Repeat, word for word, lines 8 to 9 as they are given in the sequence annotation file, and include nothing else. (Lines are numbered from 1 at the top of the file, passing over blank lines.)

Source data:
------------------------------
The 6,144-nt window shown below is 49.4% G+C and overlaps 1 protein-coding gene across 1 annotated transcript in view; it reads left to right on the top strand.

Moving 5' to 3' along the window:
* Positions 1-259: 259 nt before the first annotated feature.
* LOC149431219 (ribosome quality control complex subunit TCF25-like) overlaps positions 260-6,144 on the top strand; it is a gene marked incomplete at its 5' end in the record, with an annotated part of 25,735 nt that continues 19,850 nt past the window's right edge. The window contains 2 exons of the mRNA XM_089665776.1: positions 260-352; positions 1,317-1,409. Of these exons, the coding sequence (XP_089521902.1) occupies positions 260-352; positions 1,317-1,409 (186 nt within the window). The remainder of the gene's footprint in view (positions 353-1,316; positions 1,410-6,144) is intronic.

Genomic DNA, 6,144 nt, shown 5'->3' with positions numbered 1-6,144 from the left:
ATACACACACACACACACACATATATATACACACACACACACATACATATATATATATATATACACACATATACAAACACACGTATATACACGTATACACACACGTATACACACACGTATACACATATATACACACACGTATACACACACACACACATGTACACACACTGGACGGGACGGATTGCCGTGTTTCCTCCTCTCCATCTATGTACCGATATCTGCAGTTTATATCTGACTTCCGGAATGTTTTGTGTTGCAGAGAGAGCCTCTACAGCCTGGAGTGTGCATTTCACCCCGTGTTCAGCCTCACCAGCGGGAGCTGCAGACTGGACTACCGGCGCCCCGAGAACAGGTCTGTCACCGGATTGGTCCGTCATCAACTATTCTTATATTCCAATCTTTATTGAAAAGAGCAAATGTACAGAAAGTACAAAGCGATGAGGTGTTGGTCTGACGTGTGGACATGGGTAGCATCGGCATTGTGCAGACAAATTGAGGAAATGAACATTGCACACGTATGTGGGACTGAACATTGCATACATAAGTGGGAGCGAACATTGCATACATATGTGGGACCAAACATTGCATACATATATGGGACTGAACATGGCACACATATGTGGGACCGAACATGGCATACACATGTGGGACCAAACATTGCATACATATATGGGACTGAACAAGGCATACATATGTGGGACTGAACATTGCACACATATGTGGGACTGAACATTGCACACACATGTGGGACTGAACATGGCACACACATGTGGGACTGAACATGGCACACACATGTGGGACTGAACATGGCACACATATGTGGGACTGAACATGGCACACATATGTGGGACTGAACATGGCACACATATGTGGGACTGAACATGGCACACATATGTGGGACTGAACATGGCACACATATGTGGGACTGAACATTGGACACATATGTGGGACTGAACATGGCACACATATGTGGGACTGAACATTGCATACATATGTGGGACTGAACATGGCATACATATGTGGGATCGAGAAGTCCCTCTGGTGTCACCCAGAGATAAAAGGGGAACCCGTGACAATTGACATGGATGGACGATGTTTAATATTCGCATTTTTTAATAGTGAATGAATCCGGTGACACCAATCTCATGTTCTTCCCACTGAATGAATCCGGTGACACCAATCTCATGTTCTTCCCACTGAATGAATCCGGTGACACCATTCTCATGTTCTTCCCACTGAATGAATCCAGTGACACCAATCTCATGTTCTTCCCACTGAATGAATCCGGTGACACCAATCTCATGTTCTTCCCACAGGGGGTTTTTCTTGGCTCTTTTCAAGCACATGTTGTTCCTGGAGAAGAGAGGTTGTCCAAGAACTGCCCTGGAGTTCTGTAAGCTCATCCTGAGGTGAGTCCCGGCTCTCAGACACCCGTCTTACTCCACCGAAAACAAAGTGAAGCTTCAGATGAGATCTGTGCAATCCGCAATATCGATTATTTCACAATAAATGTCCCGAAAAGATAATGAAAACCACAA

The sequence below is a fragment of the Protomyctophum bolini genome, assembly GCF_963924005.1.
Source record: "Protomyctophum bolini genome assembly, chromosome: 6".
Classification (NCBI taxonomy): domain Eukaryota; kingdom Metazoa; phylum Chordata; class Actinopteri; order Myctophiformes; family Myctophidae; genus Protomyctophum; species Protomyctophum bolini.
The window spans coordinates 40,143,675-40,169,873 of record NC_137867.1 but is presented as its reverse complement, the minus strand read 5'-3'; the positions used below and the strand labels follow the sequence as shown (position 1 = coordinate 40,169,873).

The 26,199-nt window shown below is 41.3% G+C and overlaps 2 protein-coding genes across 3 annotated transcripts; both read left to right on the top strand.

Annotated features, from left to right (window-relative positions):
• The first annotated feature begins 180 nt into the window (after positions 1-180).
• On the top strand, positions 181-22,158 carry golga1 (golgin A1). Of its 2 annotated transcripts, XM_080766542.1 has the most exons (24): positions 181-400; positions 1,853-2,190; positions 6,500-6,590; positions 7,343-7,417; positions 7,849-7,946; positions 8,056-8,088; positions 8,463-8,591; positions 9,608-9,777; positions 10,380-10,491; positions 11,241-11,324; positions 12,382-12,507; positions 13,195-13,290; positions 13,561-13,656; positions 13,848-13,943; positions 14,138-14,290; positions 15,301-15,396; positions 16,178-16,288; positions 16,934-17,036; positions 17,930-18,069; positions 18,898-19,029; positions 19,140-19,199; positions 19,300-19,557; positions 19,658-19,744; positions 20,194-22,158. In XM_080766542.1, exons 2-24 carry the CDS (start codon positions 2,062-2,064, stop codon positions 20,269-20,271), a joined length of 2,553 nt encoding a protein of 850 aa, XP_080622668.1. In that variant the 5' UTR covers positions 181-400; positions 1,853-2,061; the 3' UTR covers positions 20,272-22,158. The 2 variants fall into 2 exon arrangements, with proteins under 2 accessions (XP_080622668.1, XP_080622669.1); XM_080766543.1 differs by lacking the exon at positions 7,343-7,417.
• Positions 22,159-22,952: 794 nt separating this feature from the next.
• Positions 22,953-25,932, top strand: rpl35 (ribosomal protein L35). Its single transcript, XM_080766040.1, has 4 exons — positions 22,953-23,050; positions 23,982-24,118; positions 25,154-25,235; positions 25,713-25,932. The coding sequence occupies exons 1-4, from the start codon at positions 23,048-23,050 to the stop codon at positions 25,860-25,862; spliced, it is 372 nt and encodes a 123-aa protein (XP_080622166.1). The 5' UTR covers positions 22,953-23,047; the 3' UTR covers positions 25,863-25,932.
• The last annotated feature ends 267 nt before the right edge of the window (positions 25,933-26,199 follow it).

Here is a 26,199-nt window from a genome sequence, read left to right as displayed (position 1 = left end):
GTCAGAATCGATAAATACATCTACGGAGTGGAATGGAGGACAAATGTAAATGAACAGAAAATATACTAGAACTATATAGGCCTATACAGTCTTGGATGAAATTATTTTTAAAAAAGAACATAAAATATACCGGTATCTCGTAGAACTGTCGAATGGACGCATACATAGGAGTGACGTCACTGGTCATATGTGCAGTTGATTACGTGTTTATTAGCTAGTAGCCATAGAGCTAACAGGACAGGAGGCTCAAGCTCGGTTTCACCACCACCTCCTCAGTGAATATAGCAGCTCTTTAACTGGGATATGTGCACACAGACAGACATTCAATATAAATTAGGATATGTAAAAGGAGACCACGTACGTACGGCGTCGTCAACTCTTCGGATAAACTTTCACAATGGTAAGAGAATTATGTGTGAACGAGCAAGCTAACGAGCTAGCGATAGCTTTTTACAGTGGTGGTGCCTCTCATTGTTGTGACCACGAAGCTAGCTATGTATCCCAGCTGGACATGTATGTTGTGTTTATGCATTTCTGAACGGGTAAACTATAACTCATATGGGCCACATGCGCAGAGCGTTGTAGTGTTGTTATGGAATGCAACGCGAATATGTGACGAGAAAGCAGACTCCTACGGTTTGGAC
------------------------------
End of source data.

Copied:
Source record: "Protomyctophum bolini genome assembly, chromosome: 6".
Classification (NCBI taxonomy): domain Eukaryota; kingdom Metazoa; phylum Chordata; class Actinopteri; order Myctophiformes; family Myctophidae; genus Protomyctophum; species Protomyctophum bolini.